23 Dec Newsletter 11/10/2012
Even if you had a recent bankruptcy or foreclosure you can still get your credit back on track by steps below:
A-Have a free consultation with an expert in credit repair firm
B-Develop a credit improvement plan
C-Look for incorrect items in your credit report and dispute them
D- Pay your bills on time,keep your accounts open,keep your balances low under 30%
How to increase your score Session 1
1. Get a credit card if you don’t have one
Don’t fall for the myth that you have to carry a balance to have good scores. You don’t, and you shouldn’t. But having and using a credit card or two can really build your scores. If you can’t qualify for a regular credit card, consider a secured credit card, where the issuing bank gives you a credit line equal to the deposit you make. Look for a card that reports to all three credit bureaus.
2. Add an installment loan to the mix
You’ll get the fastest improvement in your scores if you show you’re responsible with both major kinds of credit: revolving (credit cards) and installment (personal loans, auto, mortgages and student loans).
3. Pay down your credit cards
Paying off your installment loans (mortgage, auto, student, etc.) can help your scores but typically not as dramatically as paying down — or paying off — revolving accounts such as credit cards. Lenders like to see a big gap between the amount of credit you’re using and your available credit limits. Getting your balances below 30% of the credit limit on each card can really help; getting balances below 10% is even better. Though most debt gurus recommend paying off the highest-rate card first, a better strategy here is to pay down the cards that are closest to their limits.
4. Use your cards lightly
Racking up big balances can hurt your scores, regardless of whether you pay your bills in full each month. What’s typically reported to the credit bureaus, and thus calculated into your scores, are the balances reported on your last statements. You often can increase your scores by limiting your charges to 30% or less of a card’s limit; 10% is even better. If you’re having trouble keeping track, you can set up email or text alerts with your credit card companies to let you know when you’re approaching a limit you’ve set. If you regularly use more than half your limit on a card, consider using other cards to ease the load or try making a payment before the statement closing date to reduce the balance that’s reported to the bureaus. Just be sure to make a second payment between the closing date and the due date, so you don’t get reported as late.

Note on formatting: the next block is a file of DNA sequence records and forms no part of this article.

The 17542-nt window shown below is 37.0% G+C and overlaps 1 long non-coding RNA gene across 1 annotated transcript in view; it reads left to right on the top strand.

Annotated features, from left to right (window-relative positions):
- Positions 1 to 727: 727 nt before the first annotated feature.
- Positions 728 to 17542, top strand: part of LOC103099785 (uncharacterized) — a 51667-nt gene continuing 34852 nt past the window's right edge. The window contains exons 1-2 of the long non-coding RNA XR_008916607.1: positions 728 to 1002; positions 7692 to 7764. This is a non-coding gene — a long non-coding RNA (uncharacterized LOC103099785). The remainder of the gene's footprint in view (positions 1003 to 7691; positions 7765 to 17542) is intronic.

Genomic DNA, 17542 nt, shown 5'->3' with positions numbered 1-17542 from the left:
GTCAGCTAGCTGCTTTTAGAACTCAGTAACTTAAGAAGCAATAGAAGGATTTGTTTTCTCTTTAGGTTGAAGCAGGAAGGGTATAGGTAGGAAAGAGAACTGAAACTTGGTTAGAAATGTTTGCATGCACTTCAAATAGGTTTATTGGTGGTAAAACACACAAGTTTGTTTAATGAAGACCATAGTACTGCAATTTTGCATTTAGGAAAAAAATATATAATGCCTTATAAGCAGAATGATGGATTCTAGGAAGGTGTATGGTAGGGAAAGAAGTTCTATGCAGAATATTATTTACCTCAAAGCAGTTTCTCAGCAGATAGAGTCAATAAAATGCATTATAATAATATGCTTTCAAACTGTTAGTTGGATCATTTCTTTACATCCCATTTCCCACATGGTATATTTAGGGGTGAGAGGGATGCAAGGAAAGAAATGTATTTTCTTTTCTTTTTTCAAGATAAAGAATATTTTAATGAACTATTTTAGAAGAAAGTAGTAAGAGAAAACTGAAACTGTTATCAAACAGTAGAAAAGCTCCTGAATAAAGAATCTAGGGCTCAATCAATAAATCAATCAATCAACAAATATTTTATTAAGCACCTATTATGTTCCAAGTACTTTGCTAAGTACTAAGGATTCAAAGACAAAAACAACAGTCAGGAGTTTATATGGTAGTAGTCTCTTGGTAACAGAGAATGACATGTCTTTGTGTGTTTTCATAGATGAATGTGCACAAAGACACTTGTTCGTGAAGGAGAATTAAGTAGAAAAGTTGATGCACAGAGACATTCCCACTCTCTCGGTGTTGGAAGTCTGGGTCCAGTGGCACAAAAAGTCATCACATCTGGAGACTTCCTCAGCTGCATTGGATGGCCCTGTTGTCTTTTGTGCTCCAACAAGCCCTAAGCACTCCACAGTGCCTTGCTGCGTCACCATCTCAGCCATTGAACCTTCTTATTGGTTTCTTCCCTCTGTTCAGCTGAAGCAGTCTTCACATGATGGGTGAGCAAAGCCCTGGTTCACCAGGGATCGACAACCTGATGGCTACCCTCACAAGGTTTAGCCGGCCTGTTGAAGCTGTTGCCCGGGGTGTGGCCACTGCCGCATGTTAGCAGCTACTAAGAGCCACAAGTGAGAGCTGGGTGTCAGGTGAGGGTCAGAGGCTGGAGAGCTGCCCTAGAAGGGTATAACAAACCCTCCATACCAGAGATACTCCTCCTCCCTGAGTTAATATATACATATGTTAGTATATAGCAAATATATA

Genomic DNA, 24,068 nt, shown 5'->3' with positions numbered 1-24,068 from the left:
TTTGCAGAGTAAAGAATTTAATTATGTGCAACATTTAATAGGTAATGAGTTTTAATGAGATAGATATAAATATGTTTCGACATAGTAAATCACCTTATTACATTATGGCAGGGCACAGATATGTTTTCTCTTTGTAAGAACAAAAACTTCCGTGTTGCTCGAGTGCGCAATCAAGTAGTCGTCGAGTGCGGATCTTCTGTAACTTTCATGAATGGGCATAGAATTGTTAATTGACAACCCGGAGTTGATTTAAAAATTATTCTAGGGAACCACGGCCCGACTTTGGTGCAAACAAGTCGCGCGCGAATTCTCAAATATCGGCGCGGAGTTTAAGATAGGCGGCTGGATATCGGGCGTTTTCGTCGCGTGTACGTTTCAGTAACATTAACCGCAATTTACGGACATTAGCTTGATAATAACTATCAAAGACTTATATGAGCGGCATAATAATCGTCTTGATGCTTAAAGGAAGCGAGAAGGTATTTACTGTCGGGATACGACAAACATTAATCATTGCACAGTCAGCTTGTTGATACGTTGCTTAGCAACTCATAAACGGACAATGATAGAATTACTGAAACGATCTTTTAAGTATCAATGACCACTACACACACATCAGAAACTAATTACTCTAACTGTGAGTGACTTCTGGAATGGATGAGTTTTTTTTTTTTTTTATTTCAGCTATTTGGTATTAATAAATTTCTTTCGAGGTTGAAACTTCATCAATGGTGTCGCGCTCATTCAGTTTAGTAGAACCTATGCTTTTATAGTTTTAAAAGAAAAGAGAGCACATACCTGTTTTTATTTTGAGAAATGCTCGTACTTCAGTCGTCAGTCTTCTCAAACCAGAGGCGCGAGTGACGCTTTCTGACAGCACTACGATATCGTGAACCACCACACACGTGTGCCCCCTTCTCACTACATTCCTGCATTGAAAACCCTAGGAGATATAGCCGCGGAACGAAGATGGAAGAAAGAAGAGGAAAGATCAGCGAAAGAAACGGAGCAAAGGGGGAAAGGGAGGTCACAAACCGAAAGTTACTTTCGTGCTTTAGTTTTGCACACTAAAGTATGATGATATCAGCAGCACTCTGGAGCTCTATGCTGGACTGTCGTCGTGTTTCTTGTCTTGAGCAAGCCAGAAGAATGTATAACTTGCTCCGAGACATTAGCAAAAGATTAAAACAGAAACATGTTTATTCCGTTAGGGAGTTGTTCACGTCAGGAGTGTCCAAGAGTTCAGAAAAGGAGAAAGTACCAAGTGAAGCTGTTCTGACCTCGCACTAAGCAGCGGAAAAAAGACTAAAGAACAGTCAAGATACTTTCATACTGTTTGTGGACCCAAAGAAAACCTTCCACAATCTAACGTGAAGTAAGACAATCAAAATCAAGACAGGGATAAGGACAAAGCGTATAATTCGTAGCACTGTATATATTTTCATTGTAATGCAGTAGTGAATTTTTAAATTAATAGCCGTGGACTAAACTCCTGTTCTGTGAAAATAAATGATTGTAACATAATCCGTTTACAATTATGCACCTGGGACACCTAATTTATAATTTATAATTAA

5-Pay your bills on time.
Delinquent payments, even if only a few days late and collections can have a major negative impact on your FICO score. If you have missed payments, get current and stay current. The longer you pay your bills on time after being late, the more your FICO score should increase. This won’t rebuild your credit score immediately, but if you can begin to manage your credit and pay on time, your score should increase over time. And seeking assistance from a credit counseling service will not hurt your FICO score. You can also Setup Payment Reminders by banks or others.
If you are settling your credit cards there is going to be an IRS 1099 consequence. Meaning the amount the creators lose will be considered your income and taxable by IRS.
Friends and Family special till 12/31/2012
We can dispute all your questionable negative items for a flat fee of $500
If you pay within 7 days.(we usually charge $250.00 per removal)
If you pay within 7 days I will include my monthly newsletter ($120 value)
Also I will send you the tips to increase your score on your own
Also you get 30 minute free consulting ($500 value) on the phone.